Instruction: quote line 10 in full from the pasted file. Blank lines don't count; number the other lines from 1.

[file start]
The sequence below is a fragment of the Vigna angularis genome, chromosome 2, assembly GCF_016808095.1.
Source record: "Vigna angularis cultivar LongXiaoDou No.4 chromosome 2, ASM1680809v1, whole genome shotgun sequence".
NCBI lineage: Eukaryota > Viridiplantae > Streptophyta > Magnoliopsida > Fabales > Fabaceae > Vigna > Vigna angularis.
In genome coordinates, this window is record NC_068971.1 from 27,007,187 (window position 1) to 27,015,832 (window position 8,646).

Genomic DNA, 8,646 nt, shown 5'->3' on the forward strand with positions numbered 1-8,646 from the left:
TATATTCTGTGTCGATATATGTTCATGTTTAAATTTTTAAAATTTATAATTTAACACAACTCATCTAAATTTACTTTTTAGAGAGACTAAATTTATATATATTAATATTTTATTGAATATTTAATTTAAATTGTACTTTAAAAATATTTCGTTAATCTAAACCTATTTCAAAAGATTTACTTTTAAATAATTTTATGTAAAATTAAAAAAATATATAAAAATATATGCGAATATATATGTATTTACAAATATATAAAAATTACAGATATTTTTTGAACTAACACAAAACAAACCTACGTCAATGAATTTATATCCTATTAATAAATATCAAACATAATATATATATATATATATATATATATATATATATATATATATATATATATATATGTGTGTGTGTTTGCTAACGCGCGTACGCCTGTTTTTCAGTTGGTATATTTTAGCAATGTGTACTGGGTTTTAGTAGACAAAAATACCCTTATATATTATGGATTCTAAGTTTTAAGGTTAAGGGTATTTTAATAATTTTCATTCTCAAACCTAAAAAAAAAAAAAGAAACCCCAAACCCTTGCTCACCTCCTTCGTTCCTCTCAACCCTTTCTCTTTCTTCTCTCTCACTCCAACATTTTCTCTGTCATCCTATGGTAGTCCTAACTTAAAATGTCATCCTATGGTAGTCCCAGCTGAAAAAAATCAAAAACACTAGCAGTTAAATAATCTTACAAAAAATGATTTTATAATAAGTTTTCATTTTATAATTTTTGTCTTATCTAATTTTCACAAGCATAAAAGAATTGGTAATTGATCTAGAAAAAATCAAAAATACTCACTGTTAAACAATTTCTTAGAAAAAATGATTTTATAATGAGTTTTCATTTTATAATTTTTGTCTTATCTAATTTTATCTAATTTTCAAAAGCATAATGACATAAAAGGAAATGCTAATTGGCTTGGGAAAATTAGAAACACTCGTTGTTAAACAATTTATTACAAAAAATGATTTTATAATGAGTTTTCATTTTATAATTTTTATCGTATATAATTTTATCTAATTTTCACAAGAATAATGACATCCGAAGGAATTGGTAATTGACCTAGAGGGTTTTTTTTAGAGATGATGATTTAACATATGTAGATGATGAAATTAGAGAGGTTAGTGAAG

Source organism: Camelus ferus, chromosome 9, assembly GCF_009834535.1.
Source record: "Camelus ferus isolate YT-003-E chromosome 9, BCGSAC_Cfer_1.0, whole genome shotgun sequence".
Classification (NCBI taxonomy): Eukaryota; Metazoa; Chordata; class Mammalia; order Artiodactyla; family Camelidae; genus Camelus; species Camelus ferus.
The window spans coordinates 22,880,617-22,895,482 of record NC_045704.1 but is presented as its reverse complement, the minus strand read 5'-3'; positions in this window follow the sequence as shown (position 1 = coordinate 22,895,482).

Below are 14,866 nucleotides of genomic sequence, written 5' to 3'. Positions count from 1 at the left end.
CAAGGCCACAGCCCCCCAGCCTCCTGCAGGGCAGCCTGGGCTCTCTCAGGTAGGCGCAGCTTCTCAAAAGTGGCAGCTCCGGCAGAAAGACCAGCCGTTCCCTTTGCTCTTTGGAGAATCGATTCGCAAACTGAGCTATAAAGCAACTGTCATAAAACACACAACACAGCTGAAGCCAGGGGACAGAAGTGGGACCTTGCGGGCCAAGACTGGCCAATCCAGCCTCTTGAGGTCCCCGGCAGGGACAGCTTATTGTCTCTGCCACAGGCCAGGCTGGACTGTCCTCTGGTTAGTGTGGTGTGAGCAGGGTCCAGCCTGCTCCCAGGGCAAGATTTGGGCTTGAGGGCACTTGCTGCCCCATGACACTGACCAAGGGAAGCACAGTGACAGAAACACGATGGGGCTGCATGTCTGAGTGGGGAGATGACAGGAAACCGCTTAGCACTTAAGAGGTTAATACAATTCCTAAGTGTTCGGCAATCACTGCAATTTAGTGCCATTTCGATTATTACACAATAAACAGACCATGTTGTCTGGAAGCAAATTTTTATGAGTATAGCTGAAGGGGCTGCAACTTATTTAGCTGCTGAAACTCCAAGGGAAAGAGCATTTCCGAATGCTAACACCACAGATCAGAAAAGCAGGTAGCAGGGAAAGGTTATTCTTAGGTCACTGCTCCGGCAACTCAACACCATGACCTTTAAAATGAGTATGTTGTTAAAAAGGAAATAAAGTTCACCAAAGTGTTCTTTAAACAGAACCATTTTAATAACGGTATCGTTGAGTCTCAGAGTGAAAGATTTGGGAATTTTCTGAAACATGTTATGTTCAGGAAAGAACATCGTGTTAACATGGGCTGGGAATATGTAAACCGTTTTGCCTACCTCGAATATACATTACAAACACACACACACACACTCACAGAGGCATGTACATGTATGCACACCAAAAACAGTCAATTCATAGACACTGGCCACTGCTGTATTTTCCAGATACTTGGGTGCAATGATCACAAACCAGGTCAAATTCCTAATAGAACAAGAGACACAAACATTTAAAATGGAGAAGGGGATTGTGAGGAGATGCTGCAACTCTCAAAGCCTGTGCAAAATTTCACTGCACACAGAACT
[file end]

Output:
The window spans coordinates 22,880,617-22,895,482 of record NC_045704.1 but is presented as its reverse complement, the minus strand read 5'-3'; positions in this window follow the sequence as shown (position 1 = coordinate 22,895,482).